The levels of gadolinium in the San Francisco Bay have been steadily increasing over the past two decades, according to a study recently published in Environmental Science & Technology. Gadolinium is a rare-earth metal and the potential long-term effects of its environmental exposure have not been studied in detail.
Russell Flegal, PhD, and his research team at UC Santa Cruz collected and analyzed water samples throughout the San Francisco Bay from 1993 to 2013, as part of the San Francisco Bay Regional Monitoring Program.
They found the gadolinium levels to be much higher in the southern end of the Bay, which is home to about 5 million people and densely populated with medical and industrial facilities, than in the central and northern regions. They also observed a sevenfold rise in gadolinium concentration in the South Bay over that time period.
The study attributes the rising level of gadolinium contamination largely to the growing number of magnetic resonance imaging (MRI) scans performed with a gadolinium contrast agent. A gadolinium contrast agent is used for about 30 percent of MRI scans to improve the clarity of the images. It is injected into the patient and then excreted out of the body in urine within 24 hours.
Lewis Shin, MD, assistant professor of radiology and a MRI radiologist, explained to me the importance of using intravenous gadolinium contrast agents:
Gadolinium contrast agents allow us to detect abnormalities that would otherwise be hidden from view and to improve our characterization of the abnormalities that we do find. Gadolinium is not always used; for example, if a physician is just concerned about identifying a herniated disk in the spine, an MRI without contrast agent is sufficient.
However, gadolinium is routinely administered to detect and characterize lesions if there is a clinical concern of cancer. Also, if a patient was previously treated for cancer, gadolinium administration is often extremely helpful to detect early recurrences. MRI with a gadolinium contrast agent greatly improves our ability to make an accurate diagnosis not only for cancer but for many other disease processes as well.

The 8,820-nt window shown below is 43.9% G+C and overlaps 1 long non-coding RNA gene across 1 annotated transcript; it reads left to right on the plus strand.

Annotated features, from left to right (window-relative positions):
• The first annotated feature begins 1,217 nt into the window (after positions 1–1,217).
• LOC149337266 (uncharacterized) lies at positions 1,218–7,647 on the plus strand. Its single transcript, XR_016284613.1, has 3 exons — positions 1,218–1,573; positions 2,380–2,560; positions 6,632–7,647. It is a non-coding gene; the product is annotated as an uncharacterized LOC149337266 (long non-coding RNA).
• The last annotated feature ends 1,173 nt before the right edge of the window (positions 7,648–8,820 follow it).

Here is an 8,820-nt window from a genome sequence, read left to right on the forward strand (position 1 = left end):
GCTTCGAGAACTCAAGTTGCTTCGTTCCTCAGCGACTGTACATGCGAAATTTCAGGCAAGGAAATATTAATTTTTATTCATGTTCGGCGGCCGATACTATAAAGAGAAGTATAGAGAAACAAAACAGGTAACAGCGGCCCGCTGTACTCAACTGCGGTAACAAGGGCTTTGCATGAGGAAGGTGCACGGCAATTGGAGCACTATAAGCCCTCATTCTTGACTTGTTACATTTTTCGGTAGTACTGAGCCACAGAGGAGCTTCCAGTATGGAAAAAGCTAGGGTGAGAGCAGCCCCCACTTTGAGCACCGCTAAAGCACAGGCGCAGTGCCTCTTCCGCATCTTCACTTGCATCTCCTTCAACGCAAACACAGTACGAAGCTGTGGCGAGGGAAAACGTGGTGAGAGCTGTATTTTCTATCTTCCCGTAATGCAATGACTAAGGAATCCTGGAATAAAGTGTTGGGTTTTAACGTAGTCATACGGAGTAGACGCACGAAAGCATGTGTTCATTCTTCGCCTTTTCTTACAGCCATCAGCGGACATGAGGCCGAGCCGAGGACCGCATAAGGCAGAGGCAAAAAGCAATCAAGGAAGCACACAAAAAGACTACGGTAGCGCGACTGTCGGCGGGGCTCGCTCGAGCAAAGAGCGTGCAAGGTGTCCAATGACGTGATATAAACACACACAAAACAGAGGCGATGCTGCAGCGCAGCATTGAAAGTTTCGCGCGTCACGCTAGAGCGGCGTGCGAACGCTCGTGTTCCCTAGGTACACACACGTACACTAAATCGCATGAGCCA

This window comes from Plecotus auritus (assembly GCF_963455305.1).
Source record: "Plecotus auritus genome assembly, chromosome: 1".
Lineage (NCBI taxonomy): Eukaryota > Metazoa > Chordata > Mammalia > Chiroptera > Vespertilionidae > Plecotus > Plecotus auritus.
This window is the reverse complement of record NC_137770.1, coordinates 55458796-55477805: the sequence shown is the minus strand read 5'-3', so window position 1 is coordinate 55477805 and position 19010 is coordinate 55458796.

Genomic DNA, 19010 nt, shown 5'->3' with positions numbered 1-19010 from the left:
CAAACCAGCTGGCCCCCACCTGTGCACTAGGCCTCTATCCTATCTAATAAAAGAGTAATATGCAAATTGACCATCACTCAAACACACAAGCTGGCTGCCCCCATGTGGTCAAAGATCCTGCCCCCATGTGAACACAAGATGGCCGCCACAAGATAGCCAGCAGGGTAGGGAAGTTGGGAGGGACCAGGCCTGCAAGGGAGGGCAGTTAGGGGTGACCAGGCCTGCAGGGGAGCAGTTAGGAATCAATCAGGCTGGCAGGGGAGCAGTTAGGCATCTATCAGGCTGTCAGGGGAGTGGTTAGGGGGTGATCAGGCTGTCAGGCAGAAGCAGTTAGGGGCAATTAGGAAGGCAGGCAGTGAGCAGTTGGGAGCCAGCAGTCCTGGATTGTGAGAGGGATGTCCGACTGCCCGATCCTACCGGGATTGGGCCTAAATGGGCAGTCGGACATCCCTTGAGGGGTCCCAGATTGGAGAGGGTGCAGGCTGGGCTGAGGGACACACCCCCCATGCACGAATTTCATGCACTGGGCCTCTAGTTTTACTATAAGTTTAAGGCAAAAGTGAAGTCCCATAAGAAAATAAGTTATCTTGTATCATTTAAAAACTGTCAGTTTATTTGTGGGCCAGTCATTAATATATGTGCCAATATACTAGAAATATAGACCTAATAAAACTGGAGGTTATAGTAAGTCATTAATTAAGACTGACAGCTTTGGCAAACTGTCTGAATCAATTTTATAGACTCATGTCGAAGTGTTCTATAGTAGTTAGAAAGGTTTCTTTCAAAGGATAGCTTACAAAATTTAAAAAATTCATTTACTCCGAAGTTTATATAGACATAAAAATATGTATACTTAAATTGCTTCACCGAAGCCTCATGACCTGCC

According to the UCSC researchers, gadolinium is not removed by standard wastewater treatment technologies, so it is discharged by wastewater treatment plants into surface waters that reach the Bay.
Shin expressed some surprise when he learned about this study:
The majority of radiologists probably don’t even think about gadolinium once it’s excreted out of a patient’s body. Of course it’s concerning that there is a rise in gadolinium levels in the environment, but the next questions are how is this impacting the environment and whether there is a safe level or not? Since most of the gadolinium contrast agents used for MRI studies are excreted through the urine within 12 to 24 hours, one strategy to reduce environmental release of gadolinium could be to collect patients’ urine for a brief period of time for proper disposal or even recycling of the gadolinium itself.
The UCSC researchers assert that the current levels of gadolinium observed in San Francisco Bay are well below the peak concentrations that could pose harmful effects on the aquatic ecosystem. However, they recommend in their paper, “new public policies and the development of more effective treatment technologies may be necessary to control sources and minimize future contamination.”
Jennifer Huber, PhD, is a science writer with extensive technical communications experience as an academic research scientist, freelance science journalist, and writing instructor.
Previously: New Stanford-developed method finds tumors in children without exposing them to radiation and Teaching an old dog new tricks: New faster and more accurate MRI technique quantifies brain matter
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